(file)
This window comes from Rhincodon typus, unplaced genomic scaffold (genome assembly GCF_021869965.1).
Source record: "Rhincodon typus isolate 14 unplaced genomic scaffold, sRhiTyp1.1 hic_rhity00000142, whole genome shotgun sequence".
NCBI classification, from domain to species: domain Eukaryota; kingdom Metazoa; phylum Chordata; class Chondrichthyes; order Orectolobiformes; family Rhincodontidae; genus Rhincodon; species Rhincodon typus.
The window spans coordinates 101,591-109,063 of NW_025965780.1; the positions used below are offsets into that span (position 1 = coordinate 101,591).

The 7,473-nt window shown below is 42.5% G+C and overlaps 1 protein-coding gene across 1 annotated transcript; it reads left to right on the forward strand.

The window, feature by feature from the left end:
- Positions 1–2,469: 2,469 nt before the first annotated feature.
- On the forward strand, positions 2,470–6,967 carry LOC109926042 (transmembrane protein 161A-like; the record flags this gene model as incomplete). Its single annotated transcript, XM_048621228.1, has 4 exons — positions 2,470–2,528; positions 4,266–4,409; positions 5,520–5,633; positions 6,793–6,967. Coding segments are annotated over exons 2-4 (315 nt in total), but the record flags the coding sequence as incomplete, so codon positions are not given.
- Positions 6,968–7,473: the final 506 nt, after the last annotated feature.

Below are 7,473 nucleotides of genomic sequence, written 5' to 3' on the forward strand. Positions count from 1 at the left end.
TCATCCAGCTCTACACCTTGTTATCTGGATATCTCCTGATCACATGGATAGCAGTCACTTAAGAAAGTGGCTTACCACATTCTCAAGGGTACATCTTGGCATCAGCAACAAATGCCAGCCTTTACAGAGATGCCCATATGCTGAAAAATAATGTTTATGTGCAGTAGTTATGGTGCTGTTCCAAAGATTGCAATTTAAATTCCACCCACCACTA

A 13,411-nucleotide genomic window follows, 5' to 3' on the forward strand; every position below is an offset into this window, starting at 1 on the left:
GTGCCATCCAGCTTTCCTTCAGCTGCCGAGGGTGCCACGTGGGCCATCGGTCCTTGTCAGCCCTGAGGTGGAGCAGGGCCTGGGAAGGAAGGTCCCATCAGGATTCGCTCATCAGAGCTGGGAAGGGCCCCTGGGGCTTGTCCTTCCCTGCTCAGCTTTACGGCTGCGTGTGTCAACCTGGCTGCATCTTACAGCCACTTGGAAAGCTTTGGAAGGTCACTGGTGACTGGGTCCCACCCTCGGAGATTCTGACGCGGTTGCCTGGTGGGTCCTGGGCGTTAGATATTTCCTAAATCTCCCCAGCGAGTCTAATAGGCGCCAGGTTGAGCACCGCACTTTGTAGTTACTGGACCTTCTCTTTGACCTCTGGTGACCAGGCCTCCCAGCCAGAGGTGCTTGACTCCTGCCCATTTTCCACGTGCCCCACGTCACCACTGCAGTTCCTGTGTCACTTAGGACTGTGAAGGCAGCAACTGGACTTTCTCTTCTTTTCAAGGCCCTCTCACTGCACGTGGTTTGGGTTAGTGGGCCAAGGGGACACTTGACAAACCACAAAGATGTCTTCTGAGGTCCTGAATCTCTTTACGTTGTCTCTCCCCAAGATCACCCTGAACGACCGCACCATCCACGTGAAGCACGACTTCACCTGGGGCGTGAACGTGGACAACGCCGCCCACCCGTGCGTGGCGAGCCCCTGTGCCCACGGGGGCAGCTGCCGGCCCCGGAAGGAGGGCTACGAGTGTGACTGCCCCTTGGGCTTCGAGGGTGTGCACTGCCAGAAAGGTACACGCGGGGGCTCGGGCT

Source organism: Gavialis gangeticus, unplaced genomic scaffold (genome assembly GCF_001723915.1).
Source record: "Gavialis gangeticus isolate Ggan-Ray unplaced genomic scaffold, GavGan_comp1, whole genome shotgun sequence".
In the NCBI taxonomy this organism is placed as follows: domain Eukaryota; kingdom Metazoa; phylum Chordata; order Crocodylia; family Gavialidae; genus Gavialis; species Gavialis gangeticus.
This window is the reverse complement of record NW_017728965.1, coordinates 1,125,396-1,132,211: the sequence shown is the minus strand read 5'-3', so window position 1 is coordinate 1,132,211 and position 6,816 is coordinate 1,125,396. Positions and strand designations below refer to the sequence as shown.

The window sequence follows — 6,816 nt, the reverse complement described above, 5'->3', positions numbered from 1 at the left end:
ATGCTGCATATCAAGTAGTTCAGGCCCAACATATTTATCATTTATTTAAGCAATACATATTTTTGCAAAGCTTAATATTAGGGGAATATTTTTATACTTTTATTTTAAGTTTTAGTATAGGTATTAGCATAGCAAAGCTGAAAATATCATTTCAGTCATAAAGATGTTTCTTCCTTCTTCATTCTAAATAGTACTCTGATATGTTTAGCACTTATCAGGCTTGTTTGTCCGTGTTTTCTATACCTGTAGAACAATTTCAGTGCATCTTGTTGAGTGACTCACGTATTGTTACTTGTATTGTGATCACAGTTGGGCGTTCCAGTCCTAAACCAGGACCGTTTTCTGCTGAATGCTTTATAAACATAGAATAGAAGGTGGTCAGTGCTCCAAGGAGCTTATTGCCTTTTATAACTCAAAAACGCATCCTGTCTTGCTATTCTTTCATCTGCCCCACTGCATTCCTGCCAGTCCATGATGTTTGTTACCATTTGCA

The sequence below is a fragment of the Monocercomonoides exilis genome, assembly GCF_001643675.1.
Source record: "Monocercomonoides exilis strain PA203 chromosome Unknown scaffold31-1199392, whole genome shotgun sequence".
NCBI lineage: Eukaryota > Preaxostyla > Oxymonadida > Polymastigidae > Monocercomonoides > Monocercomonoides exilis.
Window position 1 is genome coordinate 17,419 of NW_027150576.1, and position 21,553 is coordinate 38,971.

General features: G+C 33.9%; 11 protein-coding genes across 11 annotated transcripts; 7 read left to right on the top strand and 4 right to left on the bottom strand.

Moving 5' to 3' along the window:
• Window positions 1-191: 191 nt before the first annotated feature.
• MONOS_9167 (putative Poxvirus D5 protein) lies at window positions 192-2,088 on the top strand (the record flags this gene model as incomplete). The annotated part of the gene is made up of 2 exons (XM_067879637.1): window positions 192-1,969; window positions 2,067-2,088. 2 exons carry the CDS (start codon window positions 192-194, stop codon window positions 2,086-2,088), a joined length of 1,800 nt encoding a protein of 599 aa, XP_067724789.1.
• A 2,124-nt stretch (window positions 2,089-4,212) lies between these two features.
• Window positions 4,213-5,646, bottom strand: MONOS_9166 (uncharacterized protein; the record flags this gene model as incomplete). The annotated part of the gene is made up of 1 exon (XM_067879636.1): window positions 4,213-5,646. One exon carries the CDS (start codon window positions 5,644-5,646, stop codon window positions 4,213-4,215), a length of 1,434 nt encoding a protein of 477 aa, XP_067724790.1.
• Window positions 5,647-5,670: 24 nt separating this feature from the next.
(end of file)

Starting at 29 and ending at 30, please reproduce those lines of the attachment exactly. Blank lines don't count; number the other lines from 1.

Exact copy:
• Window positions 4,213-5,646, bottom strand: MONOS_9166 (uncharacterized protein; the record flags this gene model as incomplete). The annotated part of the gene is made up of 1 exon (XM_067879636.1): window positions 4,213-5,646. One exon carries the CDS (start codon window positions 5,644-5,646, stop codon window positions 4,213-4,215), a length of 1,434 nt encoding a protein of 477 aa, XP_067724790.1.
• Window positions 5,647-5,670: 24 nt separating this feature from the next.